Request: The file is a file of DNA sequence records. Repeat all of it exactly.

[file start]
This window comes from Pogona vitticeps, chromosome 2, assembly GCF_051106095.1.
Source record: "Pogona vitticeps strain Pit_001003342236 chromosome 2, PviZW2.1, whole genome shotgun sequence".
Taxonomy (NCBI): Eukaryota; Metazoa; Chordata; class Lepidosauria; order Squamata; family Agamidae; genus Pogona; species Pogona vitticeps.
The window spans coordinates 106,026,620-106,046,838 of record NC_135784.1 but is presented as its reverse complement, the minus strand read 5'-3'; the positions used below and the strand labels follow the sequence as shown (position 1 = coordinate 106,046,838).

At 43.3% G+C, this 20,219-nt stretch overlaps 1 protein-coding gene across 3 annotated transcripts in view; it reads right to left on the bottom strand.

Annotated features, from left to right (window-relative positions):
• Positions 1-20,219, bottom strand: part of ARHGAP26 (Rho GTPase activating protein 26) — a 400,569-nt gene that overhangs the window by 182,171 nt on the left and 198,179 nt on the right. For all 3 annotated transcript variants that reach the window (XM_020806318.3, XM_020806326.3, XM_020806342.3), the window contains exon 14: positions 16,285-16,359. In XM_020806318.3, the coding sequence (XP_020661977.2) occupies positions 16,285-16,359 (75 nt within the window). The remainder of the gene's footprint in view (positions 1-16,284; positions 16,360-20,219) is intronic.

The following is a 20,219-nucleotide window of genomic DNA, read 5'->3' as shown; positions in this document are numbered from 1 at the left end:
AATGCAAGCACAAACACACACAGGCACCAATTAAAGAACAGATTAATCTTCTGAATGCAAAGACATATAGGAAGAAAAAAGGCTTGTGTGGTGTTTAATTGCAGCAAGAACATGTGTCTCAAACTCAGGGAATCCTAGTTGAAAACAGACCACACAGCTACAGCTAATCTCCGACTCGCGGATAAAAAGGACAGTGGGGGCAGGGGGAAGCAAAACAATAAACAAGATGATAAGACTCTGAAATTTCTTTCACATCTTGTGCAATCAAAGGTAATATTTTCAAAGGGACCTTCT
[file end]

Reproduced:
This window comes from Pogona vitticeps, chromosome 2, assembly GCF_051106095.1.
Source record: "Pogona vitticeps strain Pit_001003342236 chromosome 2, PviZW2.1, whole genome shotgun sequence".
Taxonomy (NCBI): Eukaryota; Metazoa; Chordata; class Lepidosauria; order Squamata; family Agamidae; genus Pogona; species Pogona vitticeps.
The window spans coordinates 106,026,620-106,046,838 of record NC_135784.1 but is presented as its reverse complement, the minus strand read 5'-3'; the positions used below and the strand labels follow the sequence as shown (position 1 = coordinate 106,046,838).

At 43.3% G+C, this 20,219-nt stretch overlaps 1 protein-coding gene across 3 annotated transcripts in view; it reads right to left on the bottom strand.

Annotated features, from left to right (window-relative positions):
• Positions 1-20,219, bottom strand: part of ARHGAP26 (Rho GTPase activating protein 26) — a 400,569-nt gene that overhangs the window by 182,171 nt on the left and 198,179 nt on the right. For all 3 annotated transcript variants that reach the window (XM_020806318.3, XM_020806326.3, XM_020806342.3), the window contains exon 14: positions 16,285-16,359. In XM_020806318.3, the coding sequence (XP_020661977.2) occupies positions 16,285-16,359 (75 nt within the window). The remainder of the gene's footprint in view (positions 1-16,284; positions 16,360-20,219) is intronic.

The following is a 20,219-nucleotide window of genomic DNA, read 5'->3' as shown; positions in this document are numbered from 1 at the left end:
AATGCAAGCACAAACACACACAGGCACCAATTAAAGAACAGATTAATCTTCTGAATGCAAAGACATATAGGAAGAAAAAAGGCTTGTGTGGTGTTTAATTGCAGCAAGAACATGTGTCTCAAACTCAGGGAATCCTAGTTGAAAACAGACCACACAGCTACAGCTAATCTCCGACTCGCGGATAAAAAGGACAGTGGGGGCAGGGGGAAGCAAAACAATAAACAAGATGATAAGACTCTGAAATTTCTTTCACATCTTGTGCAATCAAAGGTAATATTTTCAAAGGGACCTTCT